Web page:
Many writer’s only exposure to styles come from Microsoft Word. Unfortunately, its styles are poorly implemented. The user interface is terrible, and styles text doesn’'t update consistently, which misses the point. No wonder so many writers think styles are a #$% distraction from writing!

Well-implemented styles rank with word processors and spell checking as one of the greatest writing tools of all time. Styles get all that tedious formatting out of the way, and let you concentrate on writing!

Which is the whole point of Scrivener, so I think Scrivener and styles are a natural match.

Styles can also drastically reduce the time writers need to spend formatting documents after export. If writers can export a manuscript and have the thing ready to print or submit to the publisher in five minutes, that can only be good. Styles make it easy.

Well-implemented styles also streamline the user interface, which I know is another (much-appreciated!) goal of Scrivener development.

In addition to using styles for the last 10 years, I also do usability design. I’ve been studying styles a bit lately in preparation for doing a blog post on them. So I’d be happy to discuss the details of how to implement styles so they’re powerful and easy to use.

There are a lot of projects I won’t be porting over to Scrivener until it gets styles. But once it does, watch out world!

Please see my response to this thread:

literatureandlatte.com/forum … php?t=2588

Scrivener uses the OS X rich text system and relies on the RTF import/export provided by Apple. I have added a few features to that system (footnotes, image support etc) but have no intention of writing my own RTF parser, I’m afraid. (That way madness lies.)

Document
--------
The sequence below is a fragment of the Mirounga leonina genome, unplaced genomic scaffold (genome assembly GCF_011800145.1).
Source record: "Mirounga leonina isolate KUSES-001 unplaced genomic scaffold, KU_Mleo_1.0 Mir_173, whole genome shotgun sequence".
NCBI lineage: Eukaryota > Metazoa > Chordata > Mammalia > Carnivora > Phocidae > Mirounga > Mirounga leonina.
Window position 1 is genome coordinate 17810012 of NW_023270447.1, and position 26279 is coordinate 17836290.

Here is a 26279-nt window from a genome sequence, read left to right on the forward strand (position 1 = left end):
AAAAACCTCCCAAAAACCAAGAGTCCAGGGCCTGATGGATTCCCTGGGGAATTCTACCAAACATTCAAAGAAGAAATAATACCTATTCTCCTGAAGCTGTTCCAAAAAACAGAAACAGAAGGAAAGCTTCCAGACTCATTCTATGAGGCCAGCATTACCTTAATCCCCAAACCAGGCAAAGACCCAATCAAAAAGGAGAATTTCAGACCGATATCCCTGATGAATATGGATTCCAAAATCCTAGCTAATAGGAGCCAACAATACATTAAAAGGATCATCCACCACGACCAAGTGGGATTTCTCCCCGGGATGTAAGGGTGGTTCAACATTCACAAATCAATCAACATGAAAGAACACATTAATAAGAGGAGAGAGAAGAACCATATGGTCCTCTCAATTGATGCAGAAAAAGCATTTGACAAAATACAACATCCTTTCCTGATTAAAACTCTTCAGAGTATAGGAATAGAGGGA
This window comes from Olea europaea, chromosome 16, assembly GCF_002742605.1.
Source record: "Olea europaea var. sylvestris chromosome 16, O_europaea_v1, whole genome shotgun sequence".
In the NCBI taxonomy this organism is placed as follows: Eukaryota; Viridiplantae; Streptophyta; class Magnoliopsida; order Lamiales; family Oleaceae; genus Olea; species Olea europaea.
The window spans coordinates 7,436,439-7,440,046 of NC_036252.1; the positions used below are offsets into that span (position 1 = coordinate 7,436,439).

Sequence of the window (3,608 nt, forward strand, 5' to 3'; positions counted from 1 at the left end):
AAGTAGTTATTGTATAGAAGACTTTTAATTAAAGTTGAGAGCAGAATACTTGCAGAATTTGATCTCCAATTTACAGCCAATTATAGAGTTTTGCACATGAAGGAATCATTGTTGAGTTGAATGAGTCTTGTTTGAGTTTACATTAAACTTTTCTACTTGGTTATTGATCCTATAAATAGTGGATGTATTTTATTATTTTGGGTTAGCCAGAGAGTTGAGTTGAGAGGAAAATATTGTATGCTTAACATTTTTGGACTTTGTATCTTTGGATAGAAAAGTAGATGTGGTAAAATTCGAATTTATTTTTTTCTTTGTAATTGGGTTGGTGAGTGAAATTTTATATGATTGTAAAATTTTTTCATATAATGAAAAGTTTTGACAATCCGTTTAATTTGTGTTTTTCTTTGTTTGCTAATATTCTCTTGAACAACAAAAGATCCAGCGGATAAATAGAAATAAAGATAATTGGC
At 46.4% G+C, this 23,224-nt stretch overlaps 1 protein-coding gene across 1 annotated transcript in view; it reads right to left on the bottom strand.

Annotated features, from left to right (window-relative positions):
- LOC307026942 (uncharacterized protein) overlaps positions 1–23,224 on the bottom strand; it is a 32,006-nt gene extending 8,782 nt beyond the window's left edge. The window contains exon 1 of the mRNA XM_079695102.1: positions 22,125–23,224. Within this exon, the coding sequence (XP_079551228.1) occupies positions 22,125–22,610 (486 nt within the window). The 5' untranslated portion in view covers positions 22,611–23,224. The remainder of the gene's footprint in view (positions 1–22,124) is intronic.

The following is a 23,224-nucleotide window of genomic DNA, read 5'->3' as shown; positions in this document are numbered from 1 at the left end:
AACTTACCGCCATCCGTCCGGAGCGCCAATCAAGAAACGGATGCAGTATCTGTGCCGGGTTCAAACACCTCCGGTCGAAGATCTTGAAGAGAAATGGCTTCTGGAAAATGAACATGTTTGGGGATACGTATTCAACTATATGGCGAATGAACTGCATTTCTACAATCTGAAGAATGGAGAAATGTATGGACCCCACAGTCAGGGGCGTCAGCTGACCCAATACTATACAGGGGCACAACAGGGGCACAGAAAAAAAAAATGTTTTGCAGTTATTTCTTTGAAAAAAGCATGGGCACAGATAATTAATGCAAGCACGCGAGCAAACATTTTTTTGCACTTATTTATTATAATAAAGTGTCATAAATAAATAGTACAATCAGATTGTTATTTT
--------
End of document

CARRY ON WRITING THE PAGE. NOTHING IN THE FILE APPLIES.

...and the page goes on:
So, although I can perfectly understand your desire for styles, I’m afraid that Scrivener won’t support them unless Apple add them to their own RTF support. It might be dropping a line via bugreport.apple.com - the more people who ask them to improve RTF support, the better.

Thanks and all the best,
Keith

Thanks, Keith.

I can’t get the bugreport.apple.com page to come up – could you post the entire link, please?

Thanks,
Wilma

Pardon my ignorance, but I’ve never really understood the nuances of styles, even way back when I used Word. So, how does what Wilma’s calling for differ from the Styles pop-up menu currently available in the Ruler in Scrivener, TextEdit and other apps that use Apple’s text editing system?

Hi Brett,

Thanks for the questions. Let’s see if this answers them:

Named styles
A named style is a set of presets that can be applied as one unit: font, font size, justification, line spacing, spacing before and after the paragraph, color, etc. If you apply a named paragraph style to a paragraph, it applies ALL the presets. If you change the presets for a named style, every paragraph that uses that style gets updated.